[vc_row][vc_column][vc_column_text]The presents have been unwrapped, the Christmas tree is gone, and you’re tuckering in for the long stretch of cold that is January and February. This gloomy part of the year after all festivities are over is called post-holiday depression, and it plagues thousands of people each year.

For the past few months, people were building up the holiday expectations – Shopping, flashy festive events, family gatherings, and an overall cheerful spirit hanging in the air. The lights, good food, music, and free flowing money of the holidays can be the peak of happiness for some people, but after the grand finale, we’re left with a sense of “what now?” as the reality of it all sets in.

You may not have had the winter blues all year long, but after Christmas and New Year’s are over, something can change inside and you’re left to reflect on the good and bad parts of the holiday season.

What Is Post-Holiday Depression and How You Can Fight It

Several realities can cause post-holiday depression:

  • Saying goodbye to friends and family
  • It’s the end of vacation with 60+ bitterly cold and dark days ahead
  • Weight gain from too much holiday cheer
  • Seems like there’s nothing new to look forward to

Post-holiday depression is more of a unique and temporary state of mental distress, usually lasting for just a week or two until you get adjusted to reality. However, if the depression doesn’t seem to getting better, you may be slipping into a more serious type of depression and you should talk to a psychologist.

Beating the Winter Blues

Were you enjoying spending more time with your friends and family? Did the spirited music and decorations make you happy? Just because it’s January doesn’t mean the good times have to end.

Stay in Touch

Keep calling and planning activities with your friends and family! All too often, we use the holidays as a crutch to justify forming bonds with people, only to let it fall apart after the holidays are over. There is no shame in calling or writing to someone just to say hello, make plans, and let them know you’re thinking of them.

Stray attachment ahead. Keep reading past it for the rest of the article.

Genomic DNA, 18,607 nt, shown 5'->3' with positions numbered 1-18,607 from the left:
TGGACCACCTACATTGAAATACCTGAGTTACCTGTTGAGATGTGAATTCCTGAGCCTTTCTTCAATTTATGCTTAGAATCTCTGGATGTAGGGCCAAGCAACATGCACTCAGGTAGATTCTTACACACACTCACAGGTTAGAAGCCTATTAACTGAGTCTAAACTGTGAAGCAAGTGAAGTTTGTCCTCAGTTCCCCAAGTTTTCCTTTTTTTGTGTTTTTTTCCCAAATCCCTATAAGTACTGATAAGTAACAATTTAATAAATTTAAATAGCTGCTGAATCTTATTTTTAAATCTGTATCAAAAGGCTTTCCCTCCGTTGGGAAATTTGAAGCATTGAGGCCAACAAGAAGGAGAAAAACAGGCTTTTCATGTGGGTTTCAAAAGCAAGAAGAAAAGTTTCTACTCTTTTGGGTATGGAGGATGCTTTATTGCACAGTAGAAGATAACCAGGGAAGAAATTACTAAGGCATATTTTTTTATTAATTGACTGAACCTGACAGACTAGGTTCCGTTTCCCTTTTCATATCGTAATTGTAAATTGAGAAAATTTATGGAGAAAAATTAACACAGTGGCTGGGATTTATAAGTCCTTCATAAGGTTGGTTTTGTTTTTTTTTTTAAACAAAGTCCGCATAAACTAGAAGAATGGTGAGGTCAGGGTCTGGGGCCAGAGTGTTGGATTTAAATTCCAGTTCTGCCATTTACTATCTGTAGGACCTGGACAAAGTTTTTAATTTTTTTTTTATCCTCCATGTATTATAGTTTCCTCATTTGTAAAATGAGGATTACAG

• Call your friends and family to say it was nice to see them. If you didn’t see them over the holidays, tell them you wish you could have
  • Reminiscent about what you liked and didn’t like about the celebrations
  • Talk about your feelings, especially if you’re sad that the holidays are over
  • Make plans to get together soon. And most importantly, follow through on those plans!


You might not want your Christmas tree hanging around after December (or maybe you do), but you can still keep your home lively and interesting.

  • Rearrange a room to open up the space or get a new perspective
  • Buy a new lamp or two: lack of lighting can increase feelings of depression and SAD
  • Replace indoor Christmas lights with cheerful string lights in your kitchen and bedroom to create a happy summery vibe
  • If you can afford it (use those gift cards!), buy some new home decorations that will replace your holiday decorations

Try Something New

Starting a new routine or hobby is another great way to get your mind off the cold and dark and to give you something to look forward to. You can tie it into a New Year’s resolution, rekindle an old passion you had earlier in life, or just jump into the deep end and try something completely new.

  • Need to burn off some of those Christmas cookies?
    • Make up your own workout routine with simple weights, resistance bands, and cardio exercises
    • Home workout programs by Beachbody are affordable, convenient, and really get you sweating
    • Scout out the cheapest gym membership (like the local YMCA) and sign up for a one month membership
      • Some gyms offer free trials
      • Signing up for a 1 to 3 year membership might be a costly mistake if you find that working out in a gym isn’t for you
  • Take a class at your local community college or library: Keeping your brain active is one of the best ways to prevent depression
  • Sign up for music lessons
  • Keep a daily journal or just write free flowing thoughts in a notebook: Writing down thoughts and ideas has been shown to help fight depression and anxiety
  • Check out the awesome Goodreads community of literature lovers and find a new book to read
  • Buy a paint set and canvas: Paint on your own or sign up for a local painting class

The most important part about fighting post-holiday depression is staying active, not isolating yourself, and staying in touch with friends and family. Happiness doesn’t depend on the holiday or time of year – it’s all about what you do with your time, environment, and the people around you.[/vc_column_text][/vc_column][/vc_row][vc_row][vc_column width=”1/1″][vc_cta_button call_text=”Like what you’re reading? Subscribe to our newsletter and make sure you don’t miss our latest posts! ” title=”Subscribe to newsletter” target=”_self” color=”btn-primary” icon=”wpb_mail” size=”btn-large” position=”cta_align_bottom” css_animation=”right-to-left” href=”http://www.beatthewinterblues.info/newsletter-signup/”][/vc_column][/vc_row]